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1/30/2008 12:21:00 PM

So long, Johan

Johan Santana
Jim McIsaac/Getty Images
We're just talkin' about the future
Forget about the past
It'll always be with us
It's never gonna die, never gonna die

-- AC/DC, Rock 'N Roll Ain't Noise Pollution

By Aaron Gleeman

The early days of AaronGleeman.com were filled with a "Free Johan Santana!" campaign that urged the Twins to move their young left-handed phenom into the starting rotation. After Santana spent the majority of four years in the bullpen and another half-season at Triple-A, the Twins finally gave him a permanent spot in the rotation to begin the 2004 season. He immediately became the best pitcher in baseball, winning the AL Cy Young by going 20-6 while leading the league with a 2.61 ERA and 265 strikeouts.

In four seasons as a full-time starter Santana went 70-32 with a 2.89 ERA and 983 strikeouts in 912 1/3 innings, winning two ERA titles and three strikeout crowns while capturing a pair of Cy Young awards and deserving a third. It was an amazing metamorphosis. At 21 Santana was a little-known Rule 5 pick who showed some promise, at 23 he was an ace-in-waiting who dominated from the bullpen or rotation, and at 25 he was the best pitcher in baseball.

Now 28, Santana has established himself as both one of the most successful pitchers in Twins history and one of the greatest left-handers of all time. Three weeks into AaronGleeman.com's existence there was an entry that began with this proclamation: "I suspect that many of you aren't very familiar with Mr. Santana, but with the way he's pitched this season that may change very quickly." And now, a little more than five years later, today's entry is about how the Twins traded Mr. Santana to the Mets.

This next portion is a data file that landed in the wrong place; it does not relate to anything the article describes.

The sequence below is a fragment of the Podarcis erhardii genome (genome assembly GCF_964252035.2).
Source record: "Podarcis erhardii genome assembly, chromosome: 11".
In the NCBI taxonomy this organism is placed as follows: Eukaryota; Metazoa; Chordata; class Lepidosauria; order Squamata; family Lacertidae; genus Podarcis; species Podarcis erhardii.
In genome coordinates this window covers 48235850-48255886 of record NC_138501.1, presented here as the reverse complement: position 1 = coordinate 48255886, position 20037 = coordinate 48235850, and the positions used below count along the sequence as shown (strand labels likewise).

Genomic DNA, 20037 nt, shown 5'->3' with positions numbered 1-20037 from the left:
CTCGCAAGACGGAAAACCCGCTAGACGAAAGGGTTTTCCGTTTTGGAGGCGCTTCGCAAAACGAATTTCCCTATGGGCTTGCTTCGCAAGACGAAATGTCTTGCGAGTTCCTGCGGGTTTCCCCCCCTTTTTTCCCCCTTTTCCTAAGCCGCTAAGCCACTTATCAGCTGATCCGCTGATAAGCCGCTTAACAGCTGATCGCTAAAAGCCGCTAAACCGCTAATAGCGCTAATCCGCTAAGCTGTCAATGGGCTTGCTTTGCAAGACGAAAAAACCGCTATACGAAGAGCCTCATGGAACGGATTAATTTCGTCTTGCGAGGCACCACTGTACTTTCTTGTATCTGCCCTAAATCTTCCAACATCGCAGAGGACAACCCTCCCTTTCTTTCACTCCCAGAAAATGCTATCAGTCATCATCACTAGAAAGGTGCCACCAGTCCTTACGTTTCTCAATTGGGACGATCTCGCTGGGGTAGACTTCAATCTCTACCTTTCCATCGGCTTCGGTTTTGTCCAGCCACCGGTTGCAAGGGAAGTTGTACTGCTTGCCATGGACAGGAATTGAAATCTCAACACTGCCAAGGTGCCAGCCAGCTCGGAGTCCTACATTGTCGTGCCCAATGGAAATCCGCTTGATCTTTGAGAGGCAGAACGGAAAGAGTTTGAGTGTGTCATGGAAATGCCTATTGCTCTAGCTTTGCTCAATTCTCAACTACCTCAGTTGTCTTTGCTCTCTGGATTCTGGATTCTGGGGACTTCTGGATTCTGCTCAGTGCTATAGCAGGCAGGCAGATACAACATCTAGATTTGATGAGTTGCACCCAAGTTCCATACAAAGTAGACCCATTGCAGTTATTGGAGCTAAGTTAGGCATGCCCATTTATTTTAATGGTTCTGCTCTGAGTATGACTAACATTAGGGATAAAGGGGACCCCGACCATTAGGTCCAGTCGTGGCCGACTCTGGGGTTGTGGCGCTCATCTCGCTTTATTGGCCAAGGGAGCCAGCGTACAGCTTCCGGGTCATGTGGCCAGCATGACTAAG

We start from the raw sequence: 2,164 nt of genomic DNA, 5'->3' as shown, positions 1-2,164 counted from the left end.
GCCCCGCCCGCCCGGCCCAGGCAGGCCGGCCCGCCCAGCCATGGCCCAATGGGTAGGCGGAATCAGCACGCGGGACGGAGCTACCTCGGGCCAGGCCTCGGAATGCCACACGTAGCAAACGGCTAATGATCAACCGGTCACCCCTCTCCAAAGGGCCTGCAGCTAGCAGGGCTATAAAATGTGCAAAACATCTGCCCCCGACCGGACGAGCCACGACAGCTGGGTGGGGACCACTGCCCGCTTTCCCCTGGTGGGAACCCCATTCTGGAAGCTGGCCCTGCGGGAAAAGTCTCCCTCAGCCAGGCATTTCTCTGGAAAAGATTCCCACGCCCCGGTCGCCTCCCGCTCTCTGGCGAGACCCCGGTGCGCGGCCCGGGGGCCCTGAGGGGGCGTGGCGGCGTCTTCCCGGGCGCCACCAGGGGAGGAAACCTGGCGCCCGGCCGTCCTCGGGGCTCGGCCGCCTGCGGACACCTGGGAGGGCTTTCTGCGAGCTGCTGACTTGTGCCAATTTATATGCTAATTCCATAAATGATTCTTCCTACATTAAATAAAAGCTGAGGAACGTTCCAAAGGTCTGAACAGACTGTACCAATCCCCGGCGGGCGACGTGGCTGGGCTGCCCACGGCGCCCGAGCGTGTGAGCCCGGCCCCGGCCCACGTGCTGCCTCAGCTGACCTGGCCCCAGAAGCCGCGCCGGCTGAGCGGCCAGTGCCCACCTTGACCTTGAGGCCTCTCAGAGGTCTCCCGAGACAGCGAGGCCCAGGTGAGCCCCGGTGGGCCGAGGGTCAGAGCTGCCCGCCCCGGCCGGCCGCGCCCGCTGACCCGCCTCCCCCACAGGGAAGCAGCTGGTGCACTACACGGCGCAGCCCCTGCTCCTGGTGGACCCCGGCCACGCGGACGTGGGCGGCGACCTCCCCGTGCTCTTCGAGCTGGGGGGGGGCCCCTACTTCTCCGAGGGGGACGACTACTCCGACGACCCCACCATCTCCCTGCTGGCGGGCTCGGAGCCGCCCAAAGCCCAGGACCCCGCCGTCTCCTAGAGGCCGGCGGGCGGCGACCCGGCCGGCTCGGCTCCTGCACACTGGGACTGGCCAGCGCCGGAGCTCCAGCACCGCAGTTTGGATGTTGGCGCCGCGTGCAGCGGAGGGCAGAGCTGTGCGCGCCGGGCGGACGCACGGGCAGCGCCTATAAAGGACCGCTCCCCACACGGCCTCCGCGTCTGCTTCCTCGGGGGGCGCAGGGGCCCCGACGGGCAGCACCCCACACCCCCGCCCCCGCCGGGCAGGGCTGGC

Santana and the Mets still need to work out a long-term contract extension before the trade becomes official, but assuming that happens the Twins will receive outfielder Carlos Gomez and right-handers Deolis Guerra, Kevin Mulvey and Philip Humber. Baseball America's recent breakdown of the Mets' farm system ranked those four players as the team's No. 2, No. 3, No. 4, and No. 7 prospects, but the Twins unfortunately weren't able to get No. 1 prospect Fernando Martinez included in the deal.

Trading the best pitcher in baseball without getting the Mets' top prospect in return is disappointing and without Martinez the package falls short of the deals that were rumored to have been offered from the Yankees and Red Sox. A month ago the Twins were said to be deciding between packages headed by Phil Hughes, Jacoby Ellsbury, and Jon Lester, and earlier this month they were reportedly pushing the Mets to include Martinez. Instead, they end up with none of those four players.

Either the oft-cited rumored offers involving Hughes, Ellsbury, and Lester were never on the table to begin with or general manager Bill Smith waited so long to pull the trigger that the Yankees and Red Sox eventually decided to take them off the table. All of which is what makes evaluating the package that the Twins ended up accepting somewhat tricky. On one hand, it seems fairly clear that the Twins would have been better off making Hughes or Ellsbury the centerpiece of a Santana trade.

Those two players possess the best combination of long-term upside and major-league readiness, so if at any point Smith passed on offers involving Hughes or Ellsbury then he made a big mistake and ultimately had to settle for something significantly less than the best possible package. On the other hand, when judged on its own and not compared to other offers that may or may not have been on the table, the Mets' package is a decent one.

It seems natural that a team should be able to have its pick of elite prospects when trading away baseball's premiere pitcher, but from the Twins' perspective all they were truly shopping was one season of Santana. While that's plenty valuable, getting four solid prospects for one season of any player seems reasonable. Of course, had the Twins kept Santana this season and simply let him walk as a free agent, they also would have gotten a pair of first-round draft picks as compensation.